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Africa’s Infrastructure Investment Needs

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Abstract

For anyone traveling to Africa, the physical evidence of an infrastructure gap is hard to deny. Demand is unmet and this is also what is shown by models estimated to explain why SSA is growing, trading, and reducing its poverty less than it should. The natural follow-up question should then be how much does Africa need to allocate to the infrastructure sectors to meet its growth, trade, and social targets. There are a number of approaches to measure these investment needs in any given sector. The most common approach at the sector level is a bottom-up approach in which information collected at the local level can be added up to get a sense of the total figure needed. In that context, investment requirements are assessed for each sector for a targeted coverage rate, for a given service quality level at a standard local or an international best-practice cost. This type of effort had been conducted for the water MDGs in 2003 but it had not been done for the other infrastructure sectors until recently. One of the main contributions of the AICD study has been to update the estimations for the water sector in 2008 and to conduct similar assessments for a very wide definition of infrastructure needs. Readers interested in the details of the approaches followed for each sector are invited to read the summary report of that study.1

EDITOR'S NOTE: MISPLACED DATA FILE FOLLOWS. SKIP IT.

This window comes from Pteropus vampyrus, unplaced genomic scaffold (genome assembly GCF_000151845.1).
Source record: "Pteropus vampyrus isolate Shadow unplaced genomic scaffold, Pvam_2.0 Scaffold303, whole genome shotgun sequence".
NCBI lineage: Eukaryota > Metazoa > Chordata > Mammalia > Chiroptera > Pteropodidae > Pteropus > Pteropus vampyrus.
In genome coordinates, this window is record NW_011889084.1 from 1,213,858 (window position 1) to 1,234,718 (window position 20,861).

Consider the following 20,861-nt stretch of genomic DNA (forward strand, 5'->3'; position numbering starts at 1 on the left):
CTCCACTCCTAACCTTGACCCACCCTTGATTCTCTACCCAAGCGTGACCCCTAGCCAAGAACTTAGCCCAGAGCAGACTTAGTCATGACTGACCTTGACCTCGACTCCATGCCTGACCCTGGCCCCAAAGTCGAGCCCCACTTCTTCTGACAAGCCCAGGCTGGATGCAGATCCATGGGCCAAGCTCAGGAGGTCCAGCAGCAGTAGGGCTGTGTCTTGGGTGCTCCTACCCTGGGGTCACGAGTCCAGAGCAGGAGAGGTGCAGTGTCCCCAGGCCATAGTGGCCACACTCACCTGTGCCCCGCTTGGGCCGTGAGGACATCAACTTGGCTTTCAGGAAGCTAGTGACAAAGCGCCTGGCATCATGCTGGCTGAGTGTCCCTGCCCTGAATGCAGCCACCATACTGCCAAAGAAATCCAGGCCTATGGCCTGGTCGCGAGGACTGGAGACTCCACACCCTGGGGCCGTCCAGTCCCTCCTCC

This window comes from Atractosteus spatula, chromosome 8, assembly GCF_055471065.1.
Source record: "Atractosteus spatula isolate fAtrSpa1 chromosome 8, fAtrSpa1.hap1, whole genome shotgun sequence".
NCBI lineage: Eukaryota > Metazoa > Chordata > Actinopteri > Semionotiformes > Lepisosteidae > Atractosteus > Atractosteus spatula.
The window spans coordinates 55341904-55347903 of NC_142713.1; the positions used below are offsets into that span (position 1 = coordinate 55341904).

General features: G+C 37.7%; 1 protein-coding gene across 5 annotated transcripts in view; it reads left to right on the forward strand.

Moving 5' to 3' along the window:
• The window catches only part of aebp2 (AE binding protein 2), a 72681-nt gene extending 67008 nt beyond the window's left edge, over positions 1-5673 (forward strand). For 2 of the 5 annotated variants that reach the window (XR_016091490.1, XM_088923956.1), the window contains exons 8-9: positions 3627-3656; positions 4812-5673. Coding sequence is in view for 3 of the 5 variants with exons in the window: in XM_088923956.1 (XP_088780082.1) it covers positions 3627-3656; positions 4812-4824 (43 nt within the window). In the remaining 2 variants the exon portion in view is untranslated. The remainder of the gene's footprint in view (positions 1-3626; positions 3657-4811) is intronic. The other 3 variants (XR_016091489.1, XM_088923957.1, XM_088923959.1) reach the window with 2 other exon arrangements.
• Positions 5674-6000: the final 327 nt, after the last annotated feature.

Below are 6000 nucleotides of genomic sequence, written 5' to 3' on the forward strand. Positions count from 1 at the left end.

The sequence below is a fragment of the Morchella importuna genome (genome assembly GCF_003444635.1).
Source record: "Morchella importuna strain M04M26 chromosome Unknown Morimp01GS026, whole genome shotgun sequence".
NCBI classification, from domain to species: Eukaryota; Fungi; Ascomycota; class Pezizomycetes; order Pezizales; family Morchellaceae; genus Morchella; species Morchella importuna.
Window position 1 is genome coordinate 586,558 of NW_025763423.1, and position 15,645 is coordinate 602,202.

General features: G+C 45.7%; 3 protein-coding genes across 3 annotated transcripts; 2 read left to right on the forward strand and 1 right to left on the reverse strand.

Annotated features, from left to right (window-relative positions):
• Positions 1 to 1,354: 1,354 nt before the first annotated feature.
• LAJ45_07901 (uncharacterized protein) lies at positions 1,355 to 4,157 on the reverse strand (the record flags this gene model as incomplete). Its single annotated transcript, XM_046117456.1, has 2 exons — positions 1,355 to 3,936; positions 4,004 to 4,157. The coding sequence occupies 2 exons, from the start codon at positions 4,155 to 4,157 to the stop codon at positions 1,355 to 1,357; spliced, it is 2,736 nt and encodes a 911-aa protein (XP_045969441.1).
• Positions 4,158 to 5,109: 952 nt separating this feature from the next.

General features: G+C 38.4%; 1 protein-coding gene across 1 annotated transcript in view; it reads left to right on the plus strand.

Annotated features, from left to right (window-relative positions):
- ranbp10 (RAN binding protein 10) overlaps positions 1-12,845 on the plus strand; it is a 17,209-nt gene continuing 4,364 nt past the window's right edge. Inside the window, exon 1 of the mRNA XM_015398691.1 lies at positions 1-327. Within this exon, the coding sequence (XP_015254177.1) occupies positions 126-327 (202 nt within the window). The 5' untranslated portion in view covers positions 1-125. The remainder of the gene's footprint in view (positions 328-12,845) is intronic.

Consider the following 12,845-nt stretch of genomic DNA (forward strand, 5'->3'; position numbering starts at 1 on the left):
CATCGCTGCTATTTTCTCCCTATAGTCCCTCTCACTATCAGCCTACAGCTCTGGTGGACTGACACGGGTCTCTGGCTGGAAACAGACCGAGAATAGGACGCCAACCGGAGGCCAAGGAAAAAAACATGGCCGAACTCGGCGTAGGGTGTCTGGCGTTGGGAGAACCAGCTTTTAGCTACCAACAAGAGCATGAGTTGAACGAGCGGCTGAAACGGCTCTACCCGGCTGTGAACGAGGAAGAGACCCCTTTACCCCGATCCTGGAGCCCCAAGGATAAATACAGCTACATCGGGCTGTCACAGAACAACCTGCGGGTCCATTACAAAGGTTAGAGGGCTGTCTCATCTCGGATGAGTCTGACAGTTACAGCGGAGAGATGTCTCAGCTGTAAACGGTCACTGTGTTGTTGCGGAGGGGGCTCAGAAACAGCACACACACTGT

Keywords

Cash Flow Absorptive Capacity Infrastructure Investment Official Development Assistance Sovereign Wealth Fund 
These keywords were added by machine and not by the authors. This process is experimental and the keywords may be updated as the learning algorithm improves.

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© Antonio Estache and Quentin Wodon 2014

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